Sinking of the Monitor


Monitor On December 30, 1862 the USS Monitor sank during a gale off Cape Hatteras, NC. The Monitor had battled the CSS Virginia in March of that year in the first battle of ironclad warships at Hampton Roads, VA. The following account appeared in the Baltimore American on January 5, 1863.

"In conversation with several officers and crew of the Monitor I gather the following narrative of the facts attending the loss of the noble little vessel and so many of her crew:

We left Fortress Monroe on Monday, the 20th of December, in tow of the steamer Rhode Island with the Passaic in tow of the steamer, State of Georgia. We passed Cape Henry Monday afternoon at 5 o’clock, with a smooth sea and light wind. The Passaic was a little way ahead. The weather continued fine until five o’clock Tuesday evening, when it commenced to blow from the South West, with a heavy sea running and making a clean sweep over all.

At 9:30 Cape Hatteras bore NNW, distant 20 miles. The gale still increased. The vessel labored very heavily, the upper hull coming down upon every sea with fearful violence. Up to this time the Worthington pumps and bilge injectors were entirely competent to keep the vessel free.

At 10 o’clock several heavy seas struck the vessel in succession, when word was sent up from the engine rooms that the water was gaining on the pumps. Orders were then given to start Adams’ Centrifugal Pump, capable of throwing three thousand gallons of water per minute. For a while the water appeared to be kept under.

In a short time, however, word was passed from the engine room that the water was again gaining on the pumps, and was at that time up to the ash pits, in a great measure stopping the draft. The water at this time was standing two feet deep on the ward room floor.

All hands were then set to work with every bucket on hand to bail. Water, however, kept gaining upon the pumps until within a foot of the fires in the furnaces.

A "Costern" signal was then flashed to call the attention of the Rhode Island to our condition. After much delay, consequent upon the heavy sea running, a boat was lowered from the Rhode Island and sent to our assistance. After several trials she succeeded in getting alongside of us.

The Rhode Island at the same time in going astern, caught her launch between her own side and our vessel, crushing the boat badly and bringing her own counter very heavily down upon our side. For a time she could not move her engine. Getting on a centre she finally started ahead, and the launch, smashed as it was, succeeded in conveying to the steamer thirty of the crew of the monitor.

After the departure of the launch, those remaining on board worked at the buckets with a will. The gale at this time was raging furiously, the sea making a clean sweep over the top of the turret. The water at this juncture had succeeded in rising up to the grade bars of the furnaces, and was gradually extinguishing the flames. The steam in the boilers consequently ran down, and the pumps could not be worked for want of sufficient steam.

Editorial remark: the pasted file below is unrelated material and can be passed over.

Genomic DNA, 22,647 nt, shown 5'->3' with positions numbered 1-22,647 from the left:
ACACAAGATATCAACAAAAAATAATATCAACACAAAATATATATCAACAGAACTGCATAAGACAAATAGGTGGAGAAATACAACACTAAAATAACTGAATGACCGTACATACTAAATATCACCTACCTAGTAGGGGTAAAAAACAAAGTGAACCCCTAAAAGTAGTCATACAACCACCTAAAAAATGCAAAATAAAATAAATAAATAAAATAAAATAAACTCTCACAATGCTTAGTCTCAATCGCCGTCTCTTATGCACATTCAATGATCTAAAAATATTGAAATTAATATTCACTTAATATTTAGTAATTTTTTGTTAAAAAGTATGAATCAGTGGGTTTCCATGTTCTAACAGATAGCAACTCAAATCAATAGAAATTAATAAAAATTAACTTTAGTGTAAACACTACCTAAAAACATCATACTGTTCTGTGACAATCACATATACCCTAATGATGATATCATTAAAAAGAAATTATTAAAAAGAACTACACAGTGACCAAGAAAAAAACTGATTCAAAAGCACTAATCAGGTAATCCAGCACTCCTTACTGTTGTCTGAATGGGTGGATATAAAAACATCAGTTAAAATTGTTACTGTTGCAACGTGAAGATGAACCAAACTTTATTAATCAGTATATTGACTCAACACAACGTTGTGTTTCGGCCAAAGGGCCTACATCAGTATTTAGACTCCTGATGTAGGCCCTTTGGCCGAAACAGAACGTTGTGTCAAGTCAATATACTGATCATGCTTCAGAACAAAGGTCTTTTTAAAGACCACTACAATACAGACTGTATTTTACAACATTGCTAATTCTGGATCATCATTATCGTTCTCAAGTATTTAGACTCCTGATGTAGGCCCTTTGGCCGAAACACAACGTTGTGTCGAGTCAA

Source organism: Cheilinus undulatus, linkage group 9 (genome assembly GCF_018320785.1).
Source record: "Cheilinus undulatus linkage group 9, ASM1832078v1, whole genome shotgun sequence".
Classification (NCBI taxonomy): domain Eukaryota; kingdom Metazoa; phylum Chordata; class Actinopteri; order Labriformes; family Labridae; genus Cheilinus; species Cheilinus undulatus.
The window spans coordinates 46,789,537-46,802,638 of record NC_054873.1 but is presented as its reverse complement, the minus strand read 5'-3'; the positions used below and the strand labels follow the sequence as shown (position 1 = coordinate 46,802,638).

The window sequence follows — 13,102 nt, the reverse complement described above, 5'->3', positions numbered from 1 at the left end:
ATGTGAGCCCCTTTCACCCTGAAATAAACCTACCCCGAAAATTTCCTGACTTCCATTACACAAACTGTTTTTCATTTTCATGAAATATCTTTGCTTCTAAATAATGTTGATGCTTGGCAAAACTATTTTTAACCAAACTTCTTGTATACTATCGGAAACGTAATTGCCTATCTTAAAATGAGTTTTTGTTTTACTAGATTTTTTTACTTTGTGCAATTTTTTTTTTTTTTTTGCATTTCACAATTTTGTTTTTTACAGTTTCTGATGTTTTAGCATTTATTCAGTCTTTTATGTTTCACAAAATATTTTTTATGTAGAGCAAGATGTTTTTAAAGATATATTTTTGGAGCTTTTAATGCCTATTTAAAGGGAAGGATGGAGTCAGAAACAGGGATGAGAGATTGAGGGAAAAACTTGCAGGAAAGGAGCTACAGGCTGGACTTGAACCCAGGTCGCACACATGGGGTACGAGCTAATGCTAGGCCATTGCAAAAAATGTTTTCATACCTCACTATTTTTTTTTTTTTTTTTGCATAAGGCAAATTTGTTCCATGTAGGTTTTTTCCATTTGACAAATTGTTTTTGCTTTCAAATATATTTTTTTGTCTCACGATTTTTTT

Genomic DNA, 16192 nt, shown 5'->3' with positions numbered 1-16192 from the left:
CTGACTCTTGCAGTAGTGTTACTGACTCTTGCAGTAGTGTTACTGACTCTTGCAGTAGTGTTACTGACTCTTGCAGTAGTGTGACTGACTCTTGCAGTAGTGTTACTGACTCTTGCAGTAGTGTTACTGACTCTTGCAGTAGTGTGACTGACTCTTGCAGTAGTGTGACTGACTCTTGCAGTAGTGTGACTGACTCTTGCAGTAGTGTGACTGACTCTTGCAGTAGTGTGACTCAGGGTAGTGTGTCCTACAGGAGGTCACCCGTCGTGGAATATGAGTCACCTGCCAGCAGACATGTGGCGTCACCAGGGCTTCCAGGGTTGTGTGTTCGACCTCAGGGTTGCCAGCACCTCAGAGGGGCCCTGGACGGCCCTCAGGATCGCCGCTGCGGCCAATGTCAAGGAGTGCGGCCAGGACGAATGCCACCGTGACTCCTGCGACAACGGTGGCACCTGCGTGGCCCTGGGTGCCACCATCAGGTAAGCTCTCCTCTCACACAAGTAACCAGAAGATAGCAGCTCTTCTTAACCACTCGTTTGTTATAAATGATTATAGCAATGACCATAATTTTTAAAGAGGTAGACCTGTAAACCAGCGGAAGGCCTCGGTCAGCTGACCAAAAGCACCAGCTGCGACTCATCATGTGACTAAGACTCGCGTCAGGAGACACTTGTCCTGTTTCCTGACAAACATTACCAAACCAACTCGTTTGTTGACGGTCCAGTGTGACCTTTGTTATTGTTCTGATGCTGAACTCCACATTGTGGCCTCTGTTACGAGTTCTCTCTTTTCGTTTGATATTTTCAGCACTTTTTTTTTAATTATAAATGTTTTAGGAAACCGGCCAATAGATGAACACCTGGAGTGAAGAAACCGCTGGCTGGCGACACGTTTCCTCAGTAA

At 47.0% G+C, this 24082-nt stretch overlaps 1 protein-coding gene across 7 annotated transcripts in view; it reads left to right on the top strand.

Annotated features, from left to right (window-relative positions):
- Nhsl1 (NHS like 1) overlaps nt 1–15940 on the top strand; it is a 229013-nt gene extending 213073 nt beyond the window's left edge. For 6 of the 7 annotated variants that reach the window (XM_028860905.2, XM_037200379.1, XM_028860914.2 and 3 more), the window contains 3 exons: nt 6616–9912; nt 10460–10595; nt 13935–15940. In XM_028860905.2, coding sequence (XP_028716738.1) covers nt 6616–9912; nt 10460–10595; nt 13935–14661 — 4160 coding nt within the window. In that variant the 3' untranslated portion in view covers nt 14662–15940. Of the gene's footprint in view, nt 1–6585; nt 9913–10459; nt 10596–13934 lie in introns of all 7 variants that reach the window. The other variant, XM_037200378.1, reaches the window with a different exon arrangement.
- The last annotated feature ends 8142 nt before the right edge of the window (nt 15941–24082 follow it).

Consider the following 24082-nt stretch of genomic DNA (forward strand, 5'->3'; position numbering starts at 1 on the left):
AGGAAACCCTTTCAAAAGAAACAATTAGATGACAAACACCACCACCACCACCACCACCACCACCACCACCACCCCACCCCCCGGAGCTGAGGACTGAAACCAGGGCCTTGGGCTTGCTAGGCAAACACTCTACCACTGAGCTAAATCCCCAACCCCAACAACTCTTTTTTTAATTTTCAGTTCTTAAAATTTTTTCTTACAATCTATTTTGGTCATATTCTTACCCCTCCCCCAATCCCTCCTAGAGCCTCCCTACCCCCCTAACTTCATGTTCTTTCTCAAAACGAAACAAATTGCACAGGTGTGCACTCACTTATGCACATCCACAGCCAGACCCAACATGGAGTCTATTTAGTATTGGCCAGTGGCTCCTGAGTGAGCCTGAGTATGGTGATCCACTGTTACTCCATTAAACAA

At this time three boats were discovered coming towards the vessel. Word was passed that boats were at hand sufficient to take all of them from the vessel. The Monitor was sinking. Every pump was stopped, and her deck was under water. Several, in coming off the turret were swept by the waves to the leeward and must have perished as no assistance could be rendered them.

The boats shoved off from the sinking vessel, and though entreated to come down and get in them, several remained standing up on the turret, afraid of being swept from the deck, stupefied by fear. The boats succeeded in reaching the Rhode Island in safety and all on them got on board.

A picked crew with the gallant officer of the Rhode Island, Mr. Brown, then shoved off in the launch to return to the Monitor. The moon, which up to this time had been throwing some light upon the waves, was shut out by dense masses of black clouds.

At a quarter to one in the morning, the Monitor’s lights disappeared beneath the waves. The Rhode Island then started for the spot where the Monitor was seen to go down. Costern signals were constantly kept up on all parts of the vessel to catch a glimpse of the missing boat.

At daylight nothing was seen on the waves and with heavy hearts we ran around the spot as nearly as could be judged where the Monitor had disappeared until late in the afternoon. Several steamers and other vessels were spoken, to learn, if possible, the fate of the missing boat, but nothing could be heard.

The survivors reached Fortress Monroe last evening in the Rhode Island. Nothing whatever was saved."


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